Get this book! You will not regret it!!

Walden or the life in the woods - Henry David Thoreau
paperback, pocket 216 pages
Another book greatly admired by the previously mentioned community, but I must admit I failed to understand why. I had serious difficulty understanding what the man had written. I simply failed to not just understand the language he used, but because of that also much of the meaning of what he wrote.
What I did (think) I understood, is that he claims that our lives today have become too cluttered, too complicated and that he strongly urges the reader to simplify. Reconnect with the essentials, the basics for we as a species need that to live and to thrive. Well, that is as actual today as it was back then. The book dates from 1854. Also his love for the woods is quite apparent, even to me.
I never finished the book, despite several tries. I just can't get through it....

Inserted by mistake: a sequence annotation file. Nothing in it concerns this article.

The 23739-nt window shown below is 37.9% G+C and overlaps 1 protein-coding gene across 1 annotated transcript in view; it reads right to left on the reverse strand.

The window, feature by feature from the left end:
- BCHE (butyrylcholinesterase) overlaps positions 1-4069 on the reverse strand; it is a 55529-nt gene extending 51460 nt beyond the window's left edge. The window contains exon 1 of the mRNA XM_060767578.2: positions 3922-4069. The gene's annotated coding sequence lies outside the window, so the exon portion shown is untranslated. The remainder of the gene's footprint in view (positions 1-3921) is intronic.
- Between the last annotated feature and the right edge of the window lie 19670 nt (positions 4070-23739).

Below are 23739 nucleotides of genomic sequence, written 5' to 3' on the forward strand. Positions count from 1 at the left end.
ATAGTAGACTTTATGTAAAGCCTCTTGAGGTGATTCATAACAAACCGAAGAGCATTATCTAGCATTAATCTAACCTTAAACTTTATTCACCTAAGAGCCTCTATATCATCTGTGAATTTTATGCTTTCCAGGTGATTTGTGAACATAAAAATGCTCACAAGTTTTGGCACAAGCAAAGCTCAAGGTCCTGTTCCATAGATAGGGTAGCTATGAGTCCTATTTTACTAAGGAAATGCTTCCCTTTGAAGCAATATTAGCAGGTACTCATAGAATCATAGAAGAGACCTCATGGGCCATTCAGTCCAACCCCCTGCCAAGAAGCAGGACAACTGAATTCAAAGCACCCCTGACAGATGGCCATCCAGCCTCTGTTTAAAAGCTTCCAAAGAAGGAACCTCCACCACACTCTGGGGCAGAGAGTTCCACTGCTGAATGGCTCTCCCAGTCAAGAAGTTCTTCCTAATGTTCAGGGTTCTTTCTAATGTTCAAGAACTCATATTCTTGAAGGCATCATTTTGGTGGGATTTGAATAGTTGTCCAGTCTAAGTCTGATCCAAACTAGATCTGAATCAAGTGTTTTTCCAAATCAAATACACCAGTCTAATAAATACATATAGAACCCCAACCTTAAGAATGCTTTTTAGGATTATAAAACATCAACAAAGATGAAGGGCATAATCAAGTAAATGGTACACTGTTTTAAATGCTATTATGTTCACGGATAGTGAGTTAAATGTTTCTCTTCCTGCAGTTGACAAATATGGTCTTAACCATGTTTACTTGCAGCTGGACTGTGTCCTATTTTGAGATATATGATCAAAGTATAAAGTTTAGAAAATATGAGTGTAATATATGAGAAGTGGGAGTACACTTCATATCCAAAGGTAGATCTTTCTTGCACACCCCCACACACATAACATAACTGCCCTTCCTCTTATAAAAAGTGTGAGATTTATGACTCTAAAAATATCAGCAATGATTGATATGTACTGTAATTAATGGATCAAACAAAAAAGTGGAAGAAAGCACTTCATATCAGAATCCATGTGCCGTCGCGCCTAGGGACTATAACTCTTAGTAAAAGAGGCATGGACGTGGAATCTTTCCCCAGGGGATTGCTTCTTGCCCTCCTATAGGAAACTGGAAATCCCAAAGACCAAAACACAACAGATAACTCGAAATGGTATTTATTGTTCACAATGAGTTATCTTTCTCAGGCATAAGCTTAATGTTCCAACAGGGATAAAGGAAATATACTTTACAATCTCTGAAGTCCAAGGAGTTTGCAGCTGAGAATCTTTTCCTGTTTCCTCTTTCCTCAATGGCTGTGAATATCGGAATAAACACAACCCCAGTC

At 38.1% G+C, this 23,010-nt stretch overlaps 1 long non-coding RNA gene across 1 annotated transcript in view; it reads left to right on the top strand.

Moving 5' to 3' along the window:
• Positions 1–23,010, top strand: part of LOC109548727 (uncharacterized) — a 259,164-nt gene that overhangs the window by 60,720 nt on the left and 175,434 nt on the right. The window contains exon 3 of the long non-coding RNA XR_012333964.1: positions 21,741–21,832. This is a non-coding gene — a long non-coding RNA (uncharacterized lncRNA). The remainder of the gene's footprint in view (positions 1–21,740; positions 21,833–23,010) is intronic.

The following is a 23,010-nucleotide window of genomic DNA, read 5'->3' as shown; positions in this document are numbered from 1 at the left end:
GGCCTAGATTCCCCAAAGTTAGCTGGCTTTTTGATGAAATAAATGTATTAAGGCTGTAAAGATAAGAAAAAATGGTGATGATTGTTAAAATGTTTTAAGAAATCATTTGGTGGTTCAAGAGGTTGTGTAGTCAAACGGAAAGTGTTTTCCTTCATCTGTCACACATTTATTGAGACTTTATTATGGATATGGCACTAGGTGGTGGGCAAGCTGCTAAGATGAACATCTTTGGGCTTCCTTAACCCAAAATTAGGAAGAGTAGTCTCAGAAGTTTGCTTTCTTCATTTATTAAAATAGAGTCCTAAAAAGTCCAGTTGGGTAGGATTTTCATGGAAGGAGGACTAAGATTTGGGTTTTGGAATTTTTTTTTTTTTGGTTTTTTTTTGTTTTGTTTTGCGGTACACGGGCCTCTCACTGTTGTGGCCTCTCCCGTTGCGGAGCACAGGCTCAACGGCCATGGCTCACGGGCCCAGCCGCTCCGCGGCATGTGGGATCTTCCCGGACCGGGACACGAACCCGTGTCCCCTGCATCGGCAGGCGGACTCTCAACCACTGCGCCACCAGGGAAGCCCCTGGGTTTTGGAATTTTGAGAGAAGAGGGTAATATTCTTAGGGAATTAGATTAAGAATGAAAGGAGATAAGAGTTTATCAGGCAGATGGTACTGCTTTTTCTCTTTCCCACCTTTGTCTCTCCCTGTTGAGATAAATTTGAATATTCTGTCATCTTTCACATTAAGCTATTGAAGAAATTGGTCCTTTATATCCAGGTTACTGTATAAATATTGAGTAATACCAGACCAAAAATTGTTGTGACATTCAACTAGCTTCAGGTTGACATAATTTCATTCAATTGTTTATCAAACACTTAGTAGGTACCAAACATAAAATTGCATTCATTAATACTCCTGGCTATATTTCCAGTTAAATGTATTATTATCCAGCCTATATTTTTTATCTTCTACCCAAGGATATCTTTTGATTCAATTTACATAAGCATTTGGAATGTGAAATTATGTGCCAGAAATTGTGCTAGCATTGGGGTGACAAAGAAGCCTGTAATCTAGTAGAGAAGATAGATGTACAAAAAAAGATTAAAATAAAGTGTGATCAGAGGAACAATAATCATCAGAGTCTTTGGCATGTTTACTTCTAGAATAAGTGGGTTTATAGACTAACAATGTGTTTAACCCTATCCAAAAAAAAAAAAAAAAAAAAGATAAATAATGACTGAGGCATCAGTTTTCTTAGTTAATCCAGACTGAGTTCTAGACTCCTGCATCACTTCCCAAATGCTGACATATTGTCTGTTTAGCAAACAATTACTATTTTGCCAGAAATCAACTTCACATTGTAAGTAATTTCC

Call of the wild - Guy Grieve
paperback, 383 pages
Guy Grieve, an office employee, hating his job, covered in debt, decides he's had enough.
He decides to leave behind his wife and family to try and live a year in, again Yukon, Alaska. He needs to do this for himself....
Amazon puts it like this
"Trapped in a job he hated and up to his neck in debt, Guy Grieve's life was going nowhere. But, with a stroke of luck, his dream of escaping it all to live in remote Alaska suddenly came true. Miles from the nearest human being and armed with only the most basic equipment, Guy built a log cabin from scratch and began carving a life for himself through fishing, hunting, and diligently avoiding bears. Packed with adventure, humor, and insight, this is the gripping story of an ordinary man learning the ways of the wild."
While I can fully understand this need and the way he hates the life he leads, I could not help but from the core of my being not agreeing with him for leaving his family behind in the good, old UK while he would be off, throwing himself against nature and himself in one of the most inhospitable areas in the north. He not only put himself at risk, but also the locals, who agreed to help him, despite the odds. He goes in poorly prepared, but he makes it.